If you would like to participate weekly in our Lens-Artists Challenge, click here for more info. 

Cultivating Attention

Photography cultivates a certain awareness and attention to detail. You walk on the street, all senses awake. There’s this detail here and that situation over there. You can see things developing into something that could be a good photo. You anticipate. You position yourself in the right place and wait for the right moment.

Sometimes (in fact, many times) that place was far from being the right one. And the right moment passed before you could react. Or never arrived. But the experience is still yours to enjoy. It wasn’t pointless.

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A Year In 12 Photos

This is my last post for 2022. December is often a month of reckoning, revisiting, and trying to make sense of what happened.

I need to accept how things are in order to go ahead and be prepared for how they could be.

I need to make peace with how things are in order to be able to turn them into what they could be.

Aren’t we all?

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Playing With Texture

Textures speak to that deeper part of us that reacts and wakes up to sounds, touch, color, light and shadow. No words needed. Words can describe, explain, interpret, justify, but the emotional connection is already there.

Running my hand across the bark of tree trunks as I find my way into the forest, my eyes closed.

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I started out, as most of us do, being overly preoccupied with sharpness and focus. Of course, there’s a place for sharpness and focus and some compositions require them more than others. But there is also lots of scope for playing with them and sometimes leaving them behind. This is true even for documentary photography, where selective focus and graininess can produce amazing results.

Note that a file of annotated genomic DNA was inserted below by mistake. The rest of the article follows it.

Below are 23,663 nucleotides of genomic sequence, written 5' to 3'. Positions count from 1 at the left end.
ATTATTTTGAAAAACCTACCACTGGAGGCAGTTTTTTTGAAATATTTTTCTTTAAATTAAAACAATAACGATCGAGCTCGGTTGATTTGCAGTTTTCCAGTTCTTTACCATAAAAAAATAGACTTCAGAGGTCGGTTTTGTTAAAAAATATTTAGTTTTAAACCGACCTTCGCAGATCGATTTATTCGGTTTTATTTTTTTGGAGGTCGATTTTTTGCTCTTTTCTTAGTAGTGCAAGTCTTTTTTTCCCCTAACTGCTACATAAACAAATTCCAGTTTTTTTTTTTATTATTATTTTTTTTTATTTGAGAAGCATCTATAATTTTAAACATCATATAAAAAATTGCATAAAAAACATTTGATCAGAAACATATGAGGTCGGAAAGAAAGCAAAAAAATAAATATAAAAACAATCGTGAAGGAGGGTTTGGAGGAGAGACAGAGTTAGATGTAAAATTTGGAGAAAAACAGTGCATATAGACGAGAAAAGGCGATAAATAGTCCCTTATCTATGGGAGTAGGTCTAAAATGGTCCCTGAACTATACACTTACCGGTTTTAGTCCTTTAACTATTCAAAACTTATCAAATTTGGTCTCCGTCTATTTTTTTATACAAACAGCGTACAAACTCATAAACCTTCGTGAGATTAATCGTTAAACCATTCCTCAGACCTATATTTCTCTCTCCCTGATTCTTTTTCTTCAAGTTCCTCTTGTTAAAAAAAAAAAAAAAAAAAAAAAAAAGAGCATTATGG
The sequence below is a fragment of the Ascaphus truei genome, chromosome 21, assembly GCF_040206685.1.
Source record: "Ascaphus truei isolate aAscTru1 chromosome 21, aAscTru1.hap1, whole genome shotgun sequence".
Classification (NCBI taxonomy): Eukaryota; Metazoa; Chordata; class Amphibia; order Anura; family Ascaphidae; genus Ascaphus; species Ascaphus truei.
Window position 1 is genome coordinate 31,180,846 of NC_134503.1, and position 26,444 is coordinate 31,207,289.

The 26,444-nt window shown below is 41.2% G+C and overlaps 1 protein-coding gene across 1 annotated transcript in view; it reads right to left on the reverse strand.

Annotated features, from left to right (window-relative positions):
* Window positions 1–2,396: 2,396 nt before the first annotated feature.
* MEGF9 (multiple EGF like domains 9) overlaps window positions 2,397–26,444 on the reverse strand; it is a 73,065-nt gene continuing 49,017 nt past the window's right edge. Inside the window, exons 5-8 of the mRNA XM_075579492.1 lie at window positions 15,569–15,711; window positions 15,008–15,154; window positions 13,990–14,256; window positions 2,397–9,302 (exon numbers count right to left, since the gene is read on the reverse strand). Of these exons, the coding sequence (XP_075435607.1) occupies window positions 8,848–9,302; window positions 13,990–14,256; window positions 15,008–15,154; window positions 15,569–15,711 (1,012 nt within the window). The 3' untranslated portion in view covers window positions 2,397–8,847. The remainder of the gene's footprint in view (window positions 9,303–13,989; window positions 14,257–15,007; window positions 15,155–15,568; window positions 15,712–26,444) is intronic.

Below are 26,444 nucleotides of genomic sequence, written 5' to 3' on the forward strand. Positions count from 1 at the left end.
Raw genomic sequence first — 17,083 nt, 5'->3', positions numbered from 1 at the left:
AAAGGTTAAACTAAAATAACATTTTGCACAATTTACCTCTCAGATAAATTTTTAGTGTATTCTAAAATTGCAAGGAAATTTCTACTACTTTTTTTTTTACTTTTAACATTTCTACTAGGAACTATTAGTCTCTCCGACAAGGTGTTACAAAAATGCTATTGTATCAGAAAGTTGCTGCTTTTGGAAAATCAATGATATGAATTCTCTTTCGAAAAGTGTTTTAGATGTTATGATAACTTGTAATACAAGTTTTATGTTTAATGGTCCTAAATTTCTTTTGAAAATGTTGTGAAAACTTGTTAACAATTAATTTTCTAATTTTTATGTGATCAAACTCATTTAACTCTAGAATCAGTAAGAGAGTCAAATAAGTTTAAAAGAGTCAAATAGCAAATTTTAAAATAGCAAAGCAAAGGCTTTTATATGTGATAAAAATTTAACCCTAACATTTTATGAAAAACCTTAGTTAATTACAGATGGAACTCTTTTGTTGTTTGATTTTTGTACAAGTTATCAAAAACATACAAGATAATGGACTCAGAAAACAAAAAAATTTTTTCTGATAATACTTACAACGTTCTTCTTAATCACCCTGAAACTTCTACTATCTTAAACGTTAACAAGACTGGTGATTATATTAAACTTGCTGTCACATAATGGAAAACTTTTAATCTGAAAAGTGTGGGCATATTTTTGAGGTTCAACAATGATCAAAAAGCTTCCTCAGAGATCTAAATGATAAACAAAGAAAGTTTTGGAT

For this week’s Lens-Artists Photo Challenge, Sofia dares us to show how we play with exposure in order to create mood, movement, and emotion. I have selected a few photos shot a few days back, in Brussels, at a procession organized for Dia de Muertos. I remember following the same procession three years ago, before the Covid pandemic.

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The Call of the Mountains

This week’s Lens-Artists Photo Challenge, hosted by Amy, is all about mountains.

In the mountains, I’ve felt at peace, exhilarated, grateful, exhausted, scared, lost. I walked endless trails that took me way out of my comfort zone. I found myself up on the mountain, in the wild, as it was getting dark, wondering how will I make it back down. I found myself in danger (just because I’ve put myself in danger) and felt my life hanging on a thread. I found myself so incredibly at peace with everything out there, me included. I felt that I belong.

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All that sunshine

Photography has taught me to pay attention.

Pay attention to details but also to how these details combine to form a meaningful scene.

Pay attention to the quality of light and the juxtaposition of colors and textures.

Pay attention to what happens out there not just in my head.